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TWICE the THRICE is NICE: Part One

Posted on Monday, January 11th, 2021

Dave!After nine years, Thrice Fiction magazine (the amazing venue for short-form fiction that I created with RW Spryszak), came to an end with our December 2019 issue (You can still read all 27 issues absolutely FREE on our website).

But we're not dead yet.

RW and I just wanted to be freed from the thrice-yearly schedule that was becoming more and more difficult to keep. We don't get paid, we just do this for the love of it all, so the magazine always has to take a back-seat to Real Life. This kind of scenario is not conducive to a deadline.

And so we've relaunched with Volume 2, which no longer has a schedule. It's also no longer free, but it's as cheap as we can possibly make it (neither of us is getting rich here, we just need something to help cover our costs, which are more than you might think).

Here's our fist issue of the new Thrice Fiction...

Thrice Fiction Vol 2., Issue No. 1.

You can buy a copy with its glorious 128 pages for just $12 at the Lulu Book Shop.

For the next two or three entries here at Blogography, I thought I'd go over the design process that went into it.

Starting with the new logo.

My goal with the original Thrice Fiction was to have the design fade away. Elements were intentionally stark, plain, and forgettable. The logo I came up with wasn't so much a "logo" as some of the plainest type I had available stacked up and centered...

Thrice Fiction Vol 1. Logo

I actually had people comment about how "Thrice is pretty in execution, but plain in presentation." And I was like "Well, yeah, that's what it was designed to be!" We had some amazing artists contribute to our covers, and making sure a fancy logo didn't detract from their generously-donated work was all part of the plan.

But since Volume 2 was going to be sold in book stores and such, a different approach needed to be had. Slapping some plain type on it was not going to work, so I made a list of objectives...

  • Uniquely our own. Custom.
  • Established aesthetic. Looks like we've existed for 100 years.
  • Victorian to Edwardian era sensibility.
  • Memorable and focused for branding across all media types.
  • Quality. Looks like the contents are worth paying for.
  • Cheap. Minimal dollar investment for the overhaul.

The last one, cheap was probably the biggest part of the puzzle. And so when I designed the interior I picked from typefaces which I already owned licenses for. The main typeface then became the base for the logo upon which I could build. The only "design" thing I did here was to rough in an extension for the leg of the "R" so I'd know to leave space for it...

Thrice Fiction Logo Start on my Adobe Illustrator Drawing Board

Now comes the part where my ADHD kicks in. I am obsessive about spacing consistency and working to make sure that elements are lined up as much as possible. It just makes for a cleaner logo that way. A lot of work goes into a project like this before I even get to a starting place...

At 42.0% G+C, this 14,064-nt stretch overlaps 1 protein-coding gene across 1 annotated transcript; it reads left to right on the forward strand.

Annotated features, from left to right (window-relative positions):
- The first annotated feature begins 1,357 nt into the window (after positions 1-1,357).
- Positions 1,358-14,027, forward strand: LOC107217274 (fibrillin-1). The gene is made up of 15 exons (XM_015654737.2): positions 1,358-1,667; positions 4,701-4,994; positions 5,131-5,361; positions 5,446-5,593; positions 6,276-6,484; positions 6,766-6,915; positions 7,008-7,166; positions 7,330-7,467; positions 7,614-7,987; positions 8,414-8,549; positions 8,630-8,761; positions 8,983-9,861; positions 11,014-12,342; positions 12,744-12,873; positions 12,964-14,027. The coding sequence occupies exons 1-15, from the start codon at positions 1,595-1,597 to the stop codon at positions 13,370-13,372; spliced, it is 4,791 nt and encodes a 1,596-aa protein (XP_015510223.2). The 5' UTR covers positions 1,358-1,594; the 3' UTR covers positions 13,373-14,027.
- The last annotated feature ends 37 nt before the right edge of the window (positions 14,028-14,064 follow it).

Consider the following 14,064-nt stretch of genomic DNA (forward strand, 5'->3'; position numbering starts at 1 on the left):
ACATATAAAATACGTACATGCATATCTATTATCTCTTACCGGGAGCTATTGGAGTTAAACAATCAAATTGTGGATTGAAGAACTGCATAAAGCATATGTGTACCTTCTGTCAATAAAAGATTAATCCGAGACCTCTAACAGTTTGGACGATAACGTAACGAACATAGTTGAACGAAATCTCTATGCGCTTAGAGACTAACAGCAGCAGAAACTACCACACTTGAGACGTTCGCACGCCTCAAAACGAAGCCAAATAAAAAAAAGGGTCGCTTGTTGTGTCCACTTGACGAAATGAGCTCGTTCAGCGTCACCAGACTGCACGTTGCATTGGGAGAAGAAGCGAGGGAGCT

Thrice Fiction Logo Start on my Adobe Illustrator Drawing Board

Thrice Fiction Logo Start on my Adobe Illustrator Drawing Board

It's not uncommon for me to use dozens... or even hundreds of guides as I am figuring out the placement of all the pieces...

Thrice Fiction Logo Start on my Adobe Illustrator Drawing Board

The "T" at the beginning of "Thrice" is problematic, because its width is defined at the very top by the crossbar. This leaves the "F" in "Fiction" looking off-center. I wanted to address this in case the logo ends up in a place where it would be helpful to look more balanced, so I roughed in a swash there so it would add visual width...

Thrice Fiction Logo Start on my Adobe Illustrator Drawing Board

Note that at this point I planned on putting the "3" endmark (which signifies the end of each story of the interior) within the "C" because I thought it would look cool. It did look very cool. But it also added clutter and distraction, so it was dropped. Also note that I was planning on hiding a backwards "3" in the swash to be clever. This would also be dropped for clutter.

And here you can see me once again going crazy with the guides so I can line everything up in a mathematically-pleasing manner...

Thrice Fiction Logo Start on my Adobe Illustrator Drawing Board

From there it's just endless futzing around.

Making the leg of the R be swoopy and pretty. Adding curls on the R, C, and E to tie them to the curls on the swash across the T and H. Cleaning up the letterforms by narrowing or widening the space they occupy to better line things up. That kind of thing...

Thrice Fiction Logo Start on my Adobe Illustrator Drawing Board

This is what I went to print with because I ran out of futzing time. There are still some minor tweaks I need to take care of until I'm happy with our new logo (starting with the swash going too narrow too quickly and looking jerky as it crosses the "T", which really, really bugs me). The work is never truly done until the deadline arrives, and even then it doesn't stop.

That's "design" in a nutshell.

Overall I'm quite happy with the logo because I think it fits my objectives well and looks nice on the shelf. So way to go, me!

If this kind of stuff interests you, tune in tomorrow when I discuss the cover art... then again on Wednesday when I discuss the interior art. Big fun awaits.

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